Introduction: Repurposing a Dead UPS in to a CNC Motor Controller Enclosure
Just for clarification, I did not make a CNC motor controller out of a UPS; I’m only using the UPS housing as an enclosure for a commercial motor controller.
I purchased a table top CNC router from eBay, and the controller came mounted on a board.I didn’t pay a much for it so it wasn’t too big of a deal.But I soon found that the motor controller would be much better off in a protective case.It would also be nice to have an on/off switch. I initially planned on creating my own custom box using my router but I figured this would be more time effective and more durable.
This project is pretty easy but does require some soldering, drilling, and cutting.
I completed this project in about 4 hours, for a cost of about $5.00.
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Step 1: Tools & Materials Needed.
The Tools Required for this project are pretty basic.
Multi-meter for finding out the pin-outs of the switches, and double checking wiring.
Screwdriver you may need both a Philips and a flat.
A Utility knife (razor blade) for cutting the Sintra.
Wire strippers these will get a lot of use in this project 4 wires X 3 motors X 3 connections
Step Drill (or a regular drill bit) for drilling the vent holes and any necessary mounting holes.
Cordless Drill (optional) this makes taking apart the UPS very easy and quick.
A soldiering iron.
Step 2: Tearing Down the UPS
Important! REMOVE THE BATTERY FIRST, after all the whole purpose of a UPS is to produce 110V even when it's unplugged. There is usually a compartment that opens up to allow access for replacing the battery, usually on the bottom or possibly under the front cover.
This step is pretty easy just remove all of the items inside the box. Keep any parts that will be needed to maintain the enclosures shape. I won't go into too much detail because each UPS will be slightly different. Make sure you leave enough of the enclosure to put it back together solid. The most this should require is unplugging wires and removing screws.
Step 3: Adding the Power Supply.
The power supply fits nicely into the enclosure but make the Power supply easier to mount I installed a piece of Sinra (expanded PVC) to the bottom. I first cut it to size and then attached it with 4 screws up from the bottom.
I then used screws to screw down the power supply through existing holes in the power supply housing.
I left the power supply wiring as complete as possible as to make it easier to wire when that step comes.
Step 4: Adding the Motor Controller.
This width of the UPS ended up being a little tighter than I planned and I didn't have a lot of room to work with. I explored some options with Sinatra, but in the end I went with the simplest solution and just mounted it to the side of the power supply.
The Motor Controller has 4 mounting holes but the power supply case didn't have any good mounting holes so on the inside of the power supply case I add two strips of Sintra for the screws to anchor into.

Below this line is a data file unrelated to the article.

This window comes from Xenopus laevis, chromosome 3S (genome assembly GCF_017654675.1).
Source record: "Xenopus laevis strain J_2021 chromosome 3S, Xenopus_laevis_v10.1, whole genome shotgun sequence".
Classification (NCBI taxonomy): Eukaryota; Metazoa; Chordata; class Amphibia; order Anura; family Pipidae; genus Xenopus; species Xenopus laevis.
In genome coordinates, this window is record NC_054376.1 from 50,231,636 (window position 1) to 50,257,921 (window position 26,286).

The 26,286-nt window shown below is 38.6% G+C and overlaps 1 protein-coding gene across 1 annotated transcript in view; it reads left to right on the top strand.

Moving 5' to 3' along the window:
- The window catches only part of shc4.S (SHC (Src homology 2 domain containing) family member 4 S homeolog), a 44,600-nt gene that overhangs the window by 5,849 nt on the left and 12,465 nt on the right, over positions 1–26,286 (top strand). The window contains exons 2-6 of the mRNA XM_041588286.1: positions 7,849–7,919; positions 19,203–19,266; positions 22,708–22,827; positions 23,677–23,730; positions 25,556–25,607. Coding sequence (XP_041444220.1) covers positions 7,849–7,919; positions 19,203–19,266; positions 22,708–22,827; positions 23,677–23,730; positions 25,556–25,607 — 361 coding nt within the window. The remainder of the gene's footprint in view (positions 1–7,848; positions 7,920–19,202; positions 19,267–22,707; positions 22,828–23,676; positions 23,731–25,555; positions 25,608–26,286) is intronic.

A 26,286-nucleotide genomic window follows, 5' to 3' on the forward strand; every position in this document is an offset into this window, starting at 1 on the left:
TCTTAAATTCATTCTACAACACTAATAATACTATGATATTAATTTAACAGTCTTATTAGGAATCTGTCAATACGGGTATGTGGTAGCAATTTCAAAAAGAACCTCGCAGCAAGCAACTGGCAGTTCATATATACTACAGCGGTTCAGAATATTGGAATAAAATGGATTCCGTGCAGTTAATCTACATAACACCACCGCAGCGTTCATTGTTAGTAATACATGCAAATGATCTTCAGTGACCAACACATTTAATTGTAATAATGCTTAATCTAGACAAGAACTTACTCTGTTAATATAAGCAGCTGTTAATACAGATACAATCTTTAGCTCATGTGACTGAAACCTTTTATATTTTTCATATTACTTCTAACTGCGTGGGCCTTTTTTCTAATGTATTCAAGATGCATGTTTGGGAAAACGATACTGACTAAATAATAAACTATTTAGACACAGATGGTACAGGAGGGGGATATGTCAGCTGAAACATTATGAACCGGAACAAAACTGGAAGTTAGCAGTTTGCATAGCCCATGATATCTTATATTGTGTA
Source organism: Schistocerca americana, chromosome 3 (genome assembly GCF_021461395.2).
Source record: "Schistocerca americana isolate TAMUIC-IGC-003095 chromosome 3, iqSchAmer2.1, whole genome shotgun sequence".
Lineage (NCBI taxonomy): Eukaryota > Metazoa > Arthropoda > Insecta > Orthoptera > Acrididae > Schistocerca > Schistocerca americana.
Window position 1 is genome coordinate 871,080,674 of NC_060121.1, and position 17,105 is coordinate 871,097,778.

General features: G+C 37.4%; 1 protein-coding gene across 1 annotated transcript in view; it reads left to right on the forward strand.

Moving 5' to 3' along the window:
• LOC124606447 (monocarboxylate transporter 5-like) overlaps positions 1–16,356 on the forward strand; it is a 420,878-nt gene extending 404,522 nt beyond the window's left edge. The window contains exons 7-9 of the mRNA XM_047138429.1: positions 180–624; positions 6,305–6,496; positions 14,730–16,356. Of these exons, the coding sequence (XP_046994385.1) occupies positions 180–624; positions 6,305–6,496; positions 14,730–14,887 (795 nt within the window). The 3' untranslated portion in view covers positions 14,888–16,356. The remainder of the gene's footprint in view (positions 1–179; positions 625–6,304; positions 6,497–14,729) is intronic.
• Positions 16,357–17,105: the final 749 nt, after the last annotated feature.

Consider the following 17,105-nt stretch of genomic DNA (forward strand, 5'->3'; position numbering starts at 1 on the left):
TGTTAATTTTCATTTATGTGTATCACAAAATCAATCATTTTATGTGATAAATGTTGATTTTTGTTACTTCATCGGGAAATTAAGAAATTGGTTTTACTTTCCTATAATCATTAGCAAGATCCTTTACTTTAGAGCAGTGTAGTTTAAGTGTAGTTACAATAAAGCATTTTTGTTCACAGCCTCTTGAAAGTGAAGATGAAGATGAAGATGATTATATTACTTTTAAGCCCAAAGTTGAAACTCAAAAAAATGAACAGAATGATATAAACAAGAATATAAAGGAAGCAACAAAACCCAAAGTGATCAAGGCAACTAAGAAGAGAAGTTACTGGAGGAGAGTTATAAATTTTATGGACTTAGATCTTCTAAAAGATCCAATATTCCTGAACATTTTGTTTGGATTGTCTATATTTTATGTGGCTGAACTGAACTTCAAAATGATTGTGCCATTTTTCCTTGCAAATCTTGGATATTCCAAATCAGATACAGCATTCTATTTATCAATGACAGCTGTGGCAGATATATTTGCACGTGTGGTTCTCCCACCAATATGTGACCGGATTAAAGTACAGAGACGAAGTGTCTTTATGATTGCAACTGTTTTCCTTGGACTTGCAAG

Of course I also used plastic standoffs so the motor controller wouldn't short circuit on the metal case beneath it.
Step 5: Creating the Custom Back Plate
This Particular UPS has a back panel that can be removed, by undoing a couple of screws. This made it pretty easy to measure and cut a piece of Sintra for the new back panel.
I first cut it to size and attached it to the existing back panel, then checked to make sure I had it the right size for the case to fit properly. I did have to trim the corners to fit the bent metal corners of the case.
I then laid out all of the components that needed to attach to the back panel, and traced there locations. Once I had my lay out finished I could see that I wasn't going to be able to use the existing holes. I used a grinder (for lack of having a better tool available) and removed the inner part of the existing back panel.
With the metal cut out of the way and the new back panel in place I made the openings necessary to fit the connectors. The round holes I drilled with a Step Drill (if you don’t have one GET ONE) the square holes I cut with a razor blade.
Step 6: Wiring
There really isn't much to the wiring; all you are really doing is adding the connector’s inline to the motor wires, and adding a switch to the AC power cord.
I used the power cord from the UPS and also used the original grommet to secure it. I drilled a big enough hole in the new back plate to install it. Once in place I ran the ground wire and the White wire to their appropriate terminals on the new power supply.
Then I added a longer lead to the black cable so it could connect to the front power switch. I then ran the other lead from the switch back to the corresponding terminal on the power supply, completing the circuit.
I first labeled the motor wires, 1,2 and 3 and then cut about 10" off the end to wire the inside of the enclosure. I soldered the ends to the female connectors on the inside of the back plate and then connected the existing green pin connectors which connect to the motor controller.
The only thing left was to add the male connectors on to the wires connected to the motors.
Step 7: Finished!
I love it when a project comes together! Now my motor controller is safe, cool and quiet. It’s also nice to have a power switch to turn it on and off, instead of having to unplug it each time.
As future add-ons; I plan on putting some decals on it so someone doesn't make the mistake of thinking it's a UPS. I want to also add an emergency halt button on the top of it, and possibly incorporate spindle control into the back panel, using the original plug as the power connector.